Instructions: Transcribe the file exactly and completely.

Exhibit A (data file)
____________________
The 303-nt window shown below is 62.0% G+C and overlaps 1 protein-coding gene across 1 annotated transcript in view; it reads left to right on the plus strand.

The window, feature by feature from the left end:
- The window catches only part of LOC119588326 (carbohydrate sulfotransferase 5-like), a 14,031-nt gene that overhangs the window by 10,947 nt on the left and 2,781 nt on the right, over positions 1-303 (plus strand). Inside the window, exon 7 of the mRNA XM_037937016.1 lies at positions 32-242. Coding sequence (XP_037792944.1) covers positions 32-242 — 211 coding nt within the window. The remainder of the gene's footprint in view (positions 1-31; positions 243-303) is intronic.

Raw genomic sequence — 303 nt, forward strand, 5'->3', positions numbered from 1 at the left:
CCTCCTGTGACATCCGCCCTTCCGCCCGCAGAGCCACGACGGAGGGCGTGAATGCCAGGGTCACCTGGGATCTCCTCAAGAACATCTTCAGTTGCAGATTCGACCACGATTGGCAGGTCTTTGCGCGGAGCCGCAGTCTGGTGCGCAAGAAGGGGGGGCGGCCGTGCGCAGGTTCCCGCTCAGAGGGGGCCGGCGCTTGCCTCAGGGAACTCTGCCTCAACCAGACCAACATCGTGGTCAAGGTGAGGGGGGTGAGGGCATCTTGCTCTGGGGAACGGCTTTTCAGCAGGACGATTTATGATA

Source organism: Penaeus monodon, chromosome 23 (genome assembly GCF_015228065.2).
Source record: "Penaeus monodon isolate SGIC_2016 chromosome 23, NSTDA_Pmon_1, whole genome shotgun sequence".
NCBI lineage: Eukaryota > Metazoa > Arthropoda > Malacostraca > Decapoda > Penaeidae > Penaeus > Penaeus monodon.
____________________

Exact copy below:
The 303-nt window shown below is 62.0% G+C and overlaps 1 protein-coding gene across 1 annotated transcript in view; it reads left to right on the plus strand.

The window, feature by feature from the left end:
- The window catches only part of LOC119588326 (carbohydrate sulfotransferase 5-like), a 14,031-nt gene that overhangs the window by 10,947 nt on the left and 2,781 nt on the right, over positions 1-303 (plus strand). Inside the window, exon 7 of the mRNA XM_037937016.1 lies at positions 32-242. Coding sequence (XP_037792944.1) covers positions 32-242 — 211 coding nt within the window. The remainder of the gene's footprint in view (positions 1-31; positions 243-303) is intronic.

Raw genomic sequence — 303 nt, forward strand, 5'->3', positions numbered from 1 at the left:
CCTCCTGTGACATCCGCCCTTCCGCCCGCAGAGCCACGACGGAGGGCGTGAATGCCAGGGTCACCTGGGATCTCCTCAAGAACATCTTCAGTTGCAGATTCGACCACGATTGGCAGGTCTTTGCGCGGAGCCGCAGTCTGGTGCGCAAGAAGGGGGGGCGGCCGTGCGCAGGTTCCCGCTCAGAGGGGGCCGGCGCTTGCCTCAGGGAACTCTGCCTCAACCAGACCAACATCGTGGTCAAGGTGAGGGGGGTGAGGGCATCTTGCTCTGGGGAACGGCTTTTCAGCAGGACGATTTATGATA

Source organism: Penaeus monodon, chromosome 23 (genome assembly GCF_015228065.2).
Source record: "Penaeus monodon isolate SGIC_2016 chromosome 23, NSTDA_Pmon_1, whole genome shotgun sequence".
NCBI lineage: Eukaryota > Metazoa > Arthropoda > Malacostraca > Decapoda > Penaeidae > Penaeus > Penaeus monodon.